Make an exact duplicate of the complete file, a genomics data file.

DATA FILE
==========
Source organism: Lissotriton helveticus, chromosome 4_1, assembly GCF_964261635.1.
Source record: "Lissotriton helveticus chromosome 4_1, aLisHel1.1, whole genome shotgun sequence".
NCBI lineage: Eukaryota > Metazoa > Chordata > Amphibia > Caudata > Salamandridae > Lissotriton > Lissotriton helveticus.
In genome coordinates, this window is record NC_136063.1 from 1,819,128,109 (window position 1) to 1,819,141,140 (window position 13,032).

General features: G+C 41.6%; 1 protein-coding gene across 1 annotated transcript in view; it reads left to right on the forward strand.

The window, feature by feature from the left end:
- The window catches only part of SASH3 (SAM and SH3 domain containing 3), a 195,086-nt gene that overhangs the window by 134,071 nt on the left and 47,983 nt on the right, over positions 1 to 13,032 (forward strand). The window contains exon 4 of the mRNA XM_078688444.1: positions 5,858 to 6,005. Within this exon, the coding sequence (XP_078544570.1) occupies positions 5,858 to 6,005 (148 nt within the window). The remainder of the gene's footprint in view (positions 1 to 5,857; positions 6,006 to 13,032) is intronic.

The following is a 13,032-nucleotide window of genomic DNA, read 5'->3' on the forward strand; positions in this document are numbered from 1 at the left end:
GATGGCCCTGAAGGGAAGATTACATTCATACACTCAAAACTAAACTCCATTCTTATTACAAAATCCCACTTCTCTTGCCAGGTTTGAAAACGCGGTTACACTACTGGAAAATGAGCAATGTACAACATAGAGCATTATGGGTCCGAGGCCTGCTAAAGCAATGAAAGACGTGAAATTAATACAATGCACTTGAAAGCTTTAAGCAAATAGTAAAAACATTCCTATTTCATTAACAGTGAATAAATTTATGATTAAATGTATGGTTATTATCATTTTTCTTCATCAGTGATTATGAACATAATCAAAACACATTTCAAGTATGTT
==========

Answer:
Source organism: Lissotriton helveticus, chromosome 4_1, assembly GCF_964261635.1.
Source record: "Lissotriton helveticus chromosome 4_1, aLisHel1.1, whole genome shotgun sequence".
NCBI lineage: Eukaryota > Metazoa > Chordata > Amphibia > Caudata > Salamandridae > Lissotriton > Lissotriton helveticus.
In genome coordinates, this window is record NC_136063.1 from 1,819,128,109 (window position 1) to 1,819,141,140 (window position 13,032).

General features: G+C 41.6%; 1 protein-coding gene across 1 annotated transcript in view; it reads left to right on the forward strand.

The window, feature by feature from the left end:
- The window catches only part of SASH3 (SAM and SH3 domain containing 3), a 195,086-nt gene that overhangs the window by 134,071 nt on the left and 47,983 nt on the right, over positions 1 to 13,032 (forward strand). The window contains exon 4 of the mRNA XM_078688444.1: positions 5,858 to 6,005. Within this exon, the coding sequence (XP_078544570.1) occupies positions 5,858 to 6,005 (148 nt within the window). The remainder of the gene's footprint in view (positions 1 to 5,857; positions 6,006 to 13,032) is intronic.

The following is a 13,032-nucleotide window of genomic DNA, read 5'->3' on the forward strand; positions in this document are numbered from 1 at the left end:
GATGGCCCTGAAGGGAAGATTACATTCATACACTCAAAACTAAACTCCATTCTTATTACAAAATCCCACTTCTCTTGCCAGGTTTGAAAACGCGGTTACACTACTGGAAAATGAGCAATGTACAACATAGAGCATTATGGGTCCGAGGCCTGCTAAAGCAATGAAAGACGTGAAATTAATACAATGCACTTGAAAGCTTTAAGCAAATAGTAAAAACATTCCTATTTCATTAACAGTGAATAAATTTATGATTAAATGTATGGTTATTATCATTTTTCTTCATCAGTGATTATGAACATAATCAAAACACATTTCAAGTATGTT